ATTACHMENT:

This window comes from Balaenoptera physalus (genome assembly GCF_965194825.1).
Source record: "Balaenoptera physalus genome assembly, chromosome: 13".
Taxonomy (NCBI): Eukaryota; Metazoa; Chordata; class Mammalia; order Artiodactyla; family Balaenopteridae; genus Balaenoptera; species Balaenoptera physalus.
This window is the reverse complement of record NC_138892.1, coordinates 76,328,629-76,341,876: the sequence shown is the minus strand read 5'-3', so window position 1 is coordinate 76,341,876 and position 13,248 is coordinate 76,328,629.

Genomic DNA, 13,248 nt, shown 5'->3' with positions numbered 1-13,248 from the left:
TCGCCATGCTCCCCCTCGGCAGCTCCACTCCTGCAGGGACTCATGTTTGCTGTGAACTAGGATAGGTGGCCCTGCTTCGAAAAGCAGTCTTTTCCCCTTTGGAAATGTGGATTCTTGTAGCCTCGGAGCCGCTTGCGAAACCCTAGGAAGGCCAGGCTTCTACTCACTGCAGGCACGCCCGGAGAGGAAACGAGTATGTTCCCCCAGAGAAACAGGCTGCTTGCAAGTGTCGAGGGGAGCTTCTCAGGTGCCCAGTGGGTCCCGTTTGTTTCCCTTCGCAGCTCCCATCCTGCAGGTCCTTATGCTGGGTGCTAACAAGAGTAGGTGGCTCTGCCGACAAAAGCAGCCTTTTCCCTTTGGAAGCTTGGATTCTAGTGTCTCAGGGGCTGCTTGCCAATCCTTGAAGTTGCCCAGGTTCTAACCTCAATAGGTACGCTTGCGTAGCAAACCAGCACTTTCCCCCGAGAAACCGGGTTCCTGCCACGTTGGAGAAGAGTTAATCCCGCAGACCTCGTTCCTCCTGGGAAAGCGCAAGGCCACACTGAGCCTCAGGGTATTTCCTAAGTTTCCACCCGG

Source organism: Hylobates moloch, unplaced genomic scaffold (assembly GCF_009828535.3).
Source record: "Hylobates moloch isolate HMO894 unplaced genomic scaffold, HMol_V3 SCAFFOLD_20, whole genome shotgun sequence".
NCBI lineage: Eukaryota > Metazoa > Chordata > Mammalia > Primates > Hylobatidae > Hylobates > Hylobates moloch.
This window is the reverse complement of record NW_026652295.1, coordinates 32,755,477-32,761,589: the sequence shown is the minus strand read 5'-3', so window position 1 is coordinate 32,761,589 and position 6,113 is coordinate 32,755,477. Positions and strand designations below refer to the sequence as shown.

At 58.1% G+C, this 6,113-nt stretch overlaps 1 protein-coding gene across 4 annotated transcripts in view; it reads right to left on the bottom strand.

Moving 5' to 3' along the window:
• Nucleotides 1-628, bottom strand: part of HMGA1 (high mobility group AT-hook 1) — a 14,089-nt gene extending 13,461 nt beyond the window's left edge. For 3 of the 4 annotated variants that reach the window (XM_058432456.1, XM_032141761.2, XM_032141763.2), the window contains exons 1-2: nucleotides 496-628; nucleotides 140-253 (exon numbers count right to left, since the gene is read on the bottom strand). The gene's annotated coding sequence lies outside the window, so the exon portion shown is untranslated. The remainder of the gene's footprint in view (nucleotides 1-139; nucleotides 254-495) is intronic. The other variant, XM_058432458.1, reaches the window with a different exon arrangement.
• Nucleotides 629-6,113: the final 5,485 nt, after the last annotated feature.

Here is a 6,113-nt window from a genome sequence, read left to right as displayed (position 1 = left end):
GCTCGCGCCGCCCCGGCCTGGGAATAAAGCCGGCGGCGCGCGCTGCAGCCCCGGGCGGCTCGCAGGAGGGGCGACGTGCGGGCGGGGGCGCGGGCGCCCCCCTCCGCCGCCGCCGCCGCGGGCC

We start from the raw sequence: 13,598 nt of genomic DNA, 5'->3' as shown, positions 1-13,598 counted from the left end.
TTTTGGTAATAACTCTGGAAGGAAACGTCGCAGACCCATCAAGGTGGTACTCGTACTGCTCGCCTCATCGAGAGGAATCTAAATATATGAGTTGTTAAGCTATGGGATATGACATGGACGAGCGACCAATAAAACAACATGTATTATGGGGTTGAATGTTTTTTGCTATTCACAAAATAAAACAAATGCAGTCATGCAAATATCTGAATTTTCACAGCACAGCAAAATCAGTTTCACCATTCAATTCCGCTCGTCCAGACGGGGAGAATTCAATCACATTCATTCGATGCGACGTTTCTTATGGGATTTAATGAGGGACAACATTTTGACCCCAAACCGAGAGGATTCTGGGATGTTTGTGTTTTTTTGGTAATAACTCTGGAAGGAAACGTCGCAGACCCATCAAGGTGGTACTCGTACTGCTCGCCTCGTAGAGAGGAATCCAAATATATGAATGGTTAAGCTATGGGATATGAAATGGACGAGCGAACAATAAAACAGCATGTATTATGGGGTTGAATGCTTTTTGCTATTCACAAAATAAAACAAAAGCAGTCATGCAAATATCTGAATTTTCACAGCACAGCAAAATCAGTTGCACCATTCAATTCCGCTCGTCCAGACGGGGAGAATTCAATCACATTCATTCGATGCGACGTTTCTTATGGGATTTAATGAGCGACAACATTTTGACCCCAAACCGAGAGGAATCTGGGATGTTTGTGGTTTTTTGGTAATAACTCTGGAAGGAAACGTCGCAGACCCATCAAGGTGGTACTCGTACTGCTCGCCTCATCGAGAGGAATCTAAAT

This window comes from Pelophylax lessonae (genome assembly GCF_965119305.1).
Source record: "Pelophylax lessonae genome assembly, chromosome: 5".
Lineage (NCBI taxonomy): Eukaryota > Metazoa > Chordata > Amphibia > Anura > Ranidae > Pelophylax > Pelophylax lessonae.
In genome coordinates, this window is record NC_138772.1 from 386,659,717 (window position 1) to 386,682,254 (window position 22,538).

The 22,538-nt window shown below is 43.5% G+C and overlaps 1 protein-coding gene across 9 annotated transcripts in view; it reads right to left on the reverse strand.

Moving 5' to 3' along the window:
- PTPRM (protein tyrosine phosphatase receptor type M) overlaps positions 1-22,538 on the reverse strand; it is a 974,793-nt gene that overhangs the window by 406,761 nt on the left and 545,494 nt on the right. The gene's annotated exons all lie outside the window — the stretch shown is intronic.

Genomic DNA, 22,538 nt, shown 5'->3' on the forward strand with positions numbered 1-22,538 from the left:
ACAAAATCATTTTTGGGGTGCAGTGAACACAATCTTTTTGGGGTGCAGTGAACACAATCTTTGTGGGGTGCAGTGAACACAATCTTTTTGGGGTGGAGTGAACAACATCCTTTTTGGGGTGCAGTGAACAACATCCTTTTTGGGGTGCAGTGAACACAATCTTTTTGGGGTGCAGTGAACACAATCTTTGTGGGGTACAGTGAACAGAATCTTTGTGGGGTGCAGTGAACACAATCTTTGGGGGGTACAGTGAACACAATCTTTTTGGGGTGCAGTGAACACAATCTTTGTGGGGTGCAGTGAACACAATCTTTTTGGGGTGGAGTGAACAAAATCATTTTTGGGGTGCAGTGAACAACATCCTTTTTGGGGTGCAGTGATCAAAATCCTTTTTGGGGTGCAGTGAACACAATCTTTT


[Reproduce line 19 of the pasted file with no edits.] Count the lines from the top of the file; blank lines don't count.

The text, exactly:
This window comes from Pelophylax lessonae (genome assembly GCF_965119305.1).